The government has announced an £80m investment in drug treatment services across England.
The money will partly be used to increase the number of treatment places for people leaving prison as well as offenders diverted into community sentences, and forms part of an overall package of £148m to cut drug-related crime.
The £148m package represents a ‘system-wide approach’, the government says, by providing extra resources to law enforcement to tackle supply combined with ‘the largest increase in drug treatment funding for 15 years’. However, while money will go towards funding naloxone provision for ‘every heroin user in the country that needs it’ as well as ‘ending the postcode lottery’ for inpatient treatment, the £80m represents just half of the £160m estimated reduction in treatment funding since 2013.
The Scottish Government has pledged £250m to tackling its record high rates of drug-related deaths, with £50m to be allocated annually for the next five years.
As well as helping offenders to access treatment on release, the funding package will also enhance the RECONNECT service to support people with complex needs to engage with mental health, substance and other services for up to a year after leaving prison. A further £28m will go towards Project ADDER (Addiction, Diversion, Disruption, Enforcement and Recovery), a pilot programme combining ‘enhanced’ treatment and recovery services with ‘targeted and tougher’ policing. The project will include local authorities, health services and the police and is scheduled to run for three years in five areas with significant drug problems – Blackpool, Hastings, Middlesbrough, Norwich and Swansea Bay. Another £40m will go towards tackling county lines gangs, bringing the total invested in this since late 2019 to £65m.
‘I am determined to cut crime and restore confidence in our criminal justice system, so that people can live their lives knowing their family, community and country is safe,’ said home secretary Priti Patel. ‘The government’s work to tackle county lines drugs gangs has already resulted in thousands more people being arrested and hundreds more vulnerable people being safeguarded, but we must do more to tackle the underlying drivers behind serious violence. That is why today’s announcement will provide the largest investment in drugs treatment and support in 15 years, while also giving more resources to law enforcement so they can continue dismantling organised criminal gangs and tackling the supply of drugs.’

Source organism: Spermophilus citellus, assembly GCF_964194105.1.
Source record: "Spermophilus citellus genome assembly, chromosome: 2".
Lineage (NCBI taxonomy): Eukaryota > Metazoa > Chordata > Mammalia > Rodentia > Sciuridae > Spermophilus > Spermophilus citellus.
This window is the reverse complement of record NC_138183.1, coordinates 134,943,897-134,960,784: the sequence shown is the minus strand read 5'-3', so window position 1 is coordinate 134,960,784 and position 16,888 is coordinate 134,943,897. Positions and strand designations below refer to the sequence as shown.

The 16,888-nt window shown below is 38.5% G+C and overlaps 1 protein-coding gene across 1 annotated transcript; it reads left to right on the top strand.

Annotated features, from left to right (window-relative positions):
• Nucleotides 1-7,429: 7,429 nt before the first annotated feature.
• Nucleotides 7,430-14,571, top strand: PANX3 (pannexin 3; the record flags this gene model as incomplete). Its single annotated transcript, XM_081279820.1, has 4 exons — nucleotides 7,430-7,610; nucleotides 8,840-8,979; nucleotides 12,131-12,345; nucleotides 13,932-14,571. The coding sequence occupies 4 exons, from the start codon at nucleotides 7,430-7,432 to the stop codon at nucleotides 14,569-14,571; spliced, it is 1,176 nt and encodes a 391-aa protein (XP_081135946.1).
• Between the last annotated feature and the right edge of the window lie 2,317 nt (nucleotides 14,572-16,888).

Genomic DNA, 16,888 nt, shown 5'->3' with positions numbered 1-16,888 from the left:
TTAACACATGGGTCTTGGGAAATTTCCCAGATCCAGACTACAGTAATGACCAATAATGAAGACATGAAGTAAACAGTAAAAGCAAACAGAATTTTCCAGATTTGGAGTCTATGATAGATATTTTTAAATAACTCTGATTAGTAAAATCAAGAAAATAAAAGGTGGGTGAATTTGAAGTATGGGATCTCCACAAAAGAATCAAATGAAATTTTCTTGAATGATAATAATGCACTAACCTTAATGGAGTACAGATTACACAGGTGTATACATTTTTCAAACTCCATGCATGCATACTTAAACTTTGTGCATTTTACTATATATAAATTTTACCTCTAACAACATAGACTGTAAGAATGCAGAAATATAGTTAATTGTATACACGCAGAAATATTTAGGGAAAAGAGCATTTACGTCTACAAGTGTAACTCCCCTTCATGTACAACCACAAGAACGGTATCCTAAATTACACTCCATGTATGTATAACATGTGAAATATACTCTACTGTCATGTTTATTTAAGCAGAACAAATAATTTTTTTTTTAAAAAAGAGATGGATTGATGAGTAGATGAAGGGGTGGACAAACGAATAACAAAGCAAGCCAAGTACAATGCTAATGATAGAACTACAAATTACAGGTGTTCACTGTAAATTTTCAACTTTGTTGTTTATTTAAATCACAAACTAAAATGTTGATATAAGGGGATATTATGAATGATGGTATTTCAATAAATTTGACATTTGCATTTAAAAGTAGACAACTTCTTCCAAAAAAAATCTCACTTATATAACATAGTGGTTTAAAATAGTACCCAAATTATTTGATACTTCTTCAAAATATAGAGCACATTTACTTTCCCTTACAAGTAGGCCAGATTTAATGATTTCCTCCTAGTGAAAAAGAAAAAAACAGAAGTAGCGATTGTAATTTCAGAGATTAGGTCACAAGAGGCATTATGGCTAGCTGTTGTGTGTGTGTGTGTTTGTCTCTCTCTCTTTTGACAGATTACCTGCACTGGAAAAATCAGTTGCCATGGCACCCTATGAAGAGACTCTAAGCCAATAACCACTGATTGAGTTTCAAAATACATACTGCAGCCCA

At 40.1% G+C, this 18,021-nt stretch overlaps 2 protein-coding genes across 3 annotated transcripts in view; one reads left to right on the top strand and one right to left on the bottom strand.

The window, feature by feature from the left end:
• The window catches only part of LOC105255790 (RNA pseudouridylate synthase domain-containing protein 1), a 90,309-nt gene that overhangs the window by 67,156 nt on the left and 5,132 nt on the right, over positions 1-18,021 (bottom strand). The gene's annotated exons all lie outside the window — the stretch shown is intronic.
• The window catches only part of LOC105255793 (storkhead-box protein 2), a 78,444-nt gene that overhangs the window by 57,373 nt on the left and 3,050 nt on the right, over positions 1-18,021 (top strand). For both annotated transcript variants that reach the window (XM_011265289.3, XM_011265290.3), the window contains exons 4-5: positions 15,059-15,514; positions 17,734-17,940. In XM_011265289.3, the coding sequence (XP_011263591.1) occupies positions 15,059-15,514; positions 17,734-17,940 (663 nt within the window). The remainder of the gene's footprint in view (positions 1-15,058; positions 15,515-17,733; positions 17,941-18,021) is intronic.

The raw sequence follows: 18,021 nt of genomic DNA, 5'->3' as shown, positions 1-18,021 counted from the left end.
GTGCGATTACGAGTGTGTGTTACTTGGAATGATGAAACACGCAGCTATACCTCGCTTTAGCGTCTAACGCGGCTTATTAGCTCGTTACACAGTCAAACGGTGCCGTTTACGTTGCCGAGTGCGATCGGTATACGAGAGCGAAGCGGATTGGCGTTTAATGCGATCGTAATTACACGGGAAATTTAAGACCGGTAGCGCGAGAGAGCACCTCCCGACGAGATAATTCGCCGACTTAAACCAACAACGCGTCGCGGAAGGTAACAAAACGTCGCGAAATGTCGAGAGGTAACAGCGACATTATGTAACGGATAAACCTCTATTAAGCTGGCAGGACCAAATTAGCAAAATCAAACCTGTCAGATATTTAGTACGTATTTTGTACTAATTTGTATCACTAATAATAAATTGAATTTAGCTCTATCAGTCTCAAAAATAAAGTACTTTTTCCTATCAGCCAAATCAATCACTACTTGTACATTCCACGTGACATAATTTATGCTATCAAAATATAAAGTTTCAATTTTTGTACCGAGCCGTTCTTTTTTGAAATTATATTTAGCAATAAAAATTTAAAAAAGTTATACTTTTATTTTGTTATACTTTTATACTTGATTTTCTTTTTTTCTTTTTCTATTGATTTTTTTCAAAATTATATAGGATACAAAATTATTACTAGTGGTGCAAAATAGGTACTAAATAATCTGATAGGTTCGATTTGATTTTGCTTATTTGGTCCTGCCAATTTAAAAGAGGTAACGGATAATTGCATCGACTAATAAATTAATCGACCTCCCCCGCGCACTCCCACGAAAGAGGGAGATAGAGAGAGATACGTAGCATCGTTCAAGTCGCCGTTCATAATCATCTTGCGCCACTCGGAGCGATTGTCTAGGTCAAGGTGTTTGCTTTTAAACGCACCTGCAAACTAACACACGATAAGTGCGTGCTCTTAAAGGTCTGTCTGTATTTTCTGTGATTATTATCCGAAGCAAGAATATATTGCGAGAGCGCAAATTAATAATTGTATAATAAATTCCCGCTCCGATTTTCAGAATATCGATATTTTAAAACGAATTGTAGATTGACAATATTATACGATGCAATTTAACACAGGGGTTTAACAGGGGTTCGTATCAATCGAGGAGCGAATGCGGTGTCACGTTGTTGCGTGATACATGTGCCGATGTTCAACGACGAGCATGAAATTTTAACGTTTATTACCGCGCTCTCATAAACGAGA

Dame Carol Black, the second part of whose Independent review of drugs is due to be published this year, said she was ‘delighted’ by the £80m pledge. ‘This will assist local authorities to improve the services they deliver in this important area, in all their various aspects,’ she said.
Turning Point also welcomed the additional funding for substance misuse treatment services, but emphasised that the sector was under serious pressure. ‘Increased caseloads and greater numbers of people in crisis as a result of the pandemic come on top of a decade of austerity and real terms cuts to treatment budgets of 37 per cent between 2014 and 2019,’ said Clare Taylor, director of operations.
‘The evidence base is clear,’ she added. ‘We know that treatment works – providing life-saving support to people at their most vulnerable with huge benefits to local communities in terms of reducing crime and anti-social behaviour and reducing pressure on the wider health and care system.’
The investment was coming at a critical time as the drug treatment sector would be facing ever-increasing demand on treatment services in the wake of the COVID-19 pandemic, commented Nic Adamson, executive director at Change Grow Live. ‘Substance misuse in communities does not exist in a vacuum, but closely correlates with issues of poor mental health, poverty, unemployment and homelessness,’ she said. ‘With the current pandemic worsening inequalities in all these areas, we must brace ourselves for escalating rates of illicit drug use and addiction nationally.’
She welcomed the new investment, hoping it was an indication of a longer term commitment to increased funding: ‘Fundamentally, we need a shift in perspective so that substance misuse and addiction are primarily addressed as health issues, not as criminal justice issues. This will mean that resources can be directed towards evidence-based services, which enable people to break the cycle of addiction and crime and benefit people struggling with substance misuse and society as a whole.’